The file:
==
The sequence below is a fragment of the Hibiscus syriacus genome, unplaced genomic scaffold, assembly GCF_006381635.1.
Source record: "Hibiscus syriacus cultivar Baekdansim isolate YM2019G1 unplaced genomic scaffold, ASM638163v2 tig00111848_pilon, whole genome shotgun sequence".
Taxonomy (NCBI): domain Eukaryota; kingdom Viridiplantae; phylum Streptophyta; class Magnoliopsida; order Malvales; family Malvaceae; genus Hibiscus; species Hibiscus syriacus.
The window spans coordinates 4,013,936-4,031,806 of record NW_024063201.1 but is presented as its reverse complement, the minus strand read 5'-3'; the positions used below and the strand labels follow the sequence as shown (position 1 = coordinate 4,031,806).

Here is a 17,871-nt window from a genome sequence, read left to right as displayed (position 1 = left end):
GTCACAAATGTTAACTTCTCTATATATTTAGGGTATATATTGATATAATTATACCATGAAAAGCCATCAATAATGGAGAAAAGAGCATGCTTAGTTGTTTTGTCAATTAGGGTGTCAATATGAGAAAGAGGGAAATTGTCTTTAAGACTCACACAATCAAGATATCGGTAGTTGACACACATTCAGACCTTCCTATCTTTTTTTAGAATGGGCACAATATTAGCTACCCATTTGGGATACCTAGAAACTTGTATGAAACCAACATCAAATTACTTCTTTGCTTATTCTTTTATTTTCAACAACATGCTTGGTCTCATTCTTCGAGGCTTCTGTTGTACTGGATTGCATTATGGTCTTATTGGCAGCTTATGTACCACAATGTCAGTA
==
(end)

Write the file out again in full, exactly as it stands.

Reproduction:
The sequence below is a fragment of the Hibiscus syriacus genome, unplaced genomic scaffold, assembly GCF_006381635.1.
Source record: "Hibiscus syriacus cultivar Baekdansim isolate YM2019G1 unplaced genomic scaffold, ASM638163v2 tig00111848_pilon, whole genome shotgun sequence".
Taxonomy (NCBI): domain Eukaryota; kingdom Viridiplantae; phylum Streptophyta; class Magnoliopsida; order Malvales; family Malvaceae; genus Hibiscus; species Hibiscus syriacus.
The window spans coordinates 4,013,936-4,031,806 of record NW_024063201.1 but is presented as its reverse complement, the minus strand read 5'-3'; the positions used below and the strand labels follow the sequence as shown (position 1 = coordinate 4,031,806).

Here is a 17,871-nt window from a genome sequence, read left to right as displayed (position 1 = left end):
GTCACAAATGTTAACTTCTCTATATATTTAGGGTATATATTGATATAATTATACCATGAAAAGCCATCAATAATGGAGAAAAGAGCATGCTTAGTTGTTTTGTCAATTAGGGTGTCAATATGAGAAAGAGGGAAATTGTCTTTAAGACTCACACAATCAAGATATCGGTAGTTGACACACATTCAGACCTTCCTATCTTTTTTTAGAATGGGCACAATATTAGCTACCCATTTGGGATACCTAGAAACTTGTATGAAACCAACATCAAATTACTTCTTTGCTTATTCTTTTATTTTCAACAACATGCTTGGTCTCATTCTTCGAGGCTTCTGTTGTACTGGATTGCATTATGGTCTTATTGGCAGCTTATGTACCACAATGTCAGTA